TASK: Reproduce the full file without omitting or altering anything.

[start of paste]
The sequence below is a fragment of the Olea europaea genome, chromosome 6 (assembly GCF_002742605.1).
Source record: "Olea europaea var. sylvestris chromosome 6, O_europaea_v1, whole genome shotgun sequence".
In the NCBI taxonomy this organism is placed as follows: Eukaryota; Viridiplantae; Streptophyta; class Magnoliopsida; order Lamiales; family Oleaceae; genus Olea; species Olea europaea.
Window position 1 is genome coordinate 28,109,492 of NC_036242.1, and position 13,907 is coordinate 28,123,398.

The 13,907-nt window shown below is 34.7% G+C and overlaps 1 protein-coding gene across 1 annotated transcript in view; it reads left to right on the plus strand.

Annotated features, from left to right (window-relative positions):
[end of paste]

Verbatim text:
The sequence below is a fragment of the Olea europaea genome, chromosome 6 (assembly GCF_002742605.1).
Source record: "Olea europaea var. sylvestris chromosome 6, O_europaea_v1, whole genome shotgun sequence".
In the NCBI taxonomy this organism is placed as follows: Eukaryota; Viridiplantae; Streptophyta; class Magnoliopsida; order Lamiales; family Oleaceae; genus Olea; species Olea europaea.
Window position 1 is genome coordinate 28,109,492 of NC_036242.1, and position 13,907 is coordinate 28,123,398.

The 13,907-nt window shown below is 34.7% G+C and overlaps 1 protein-coding gene across 1 annotated transcript in view; it reads left to right on the plus strand.

Annotated features, from left to right (window-relative positions):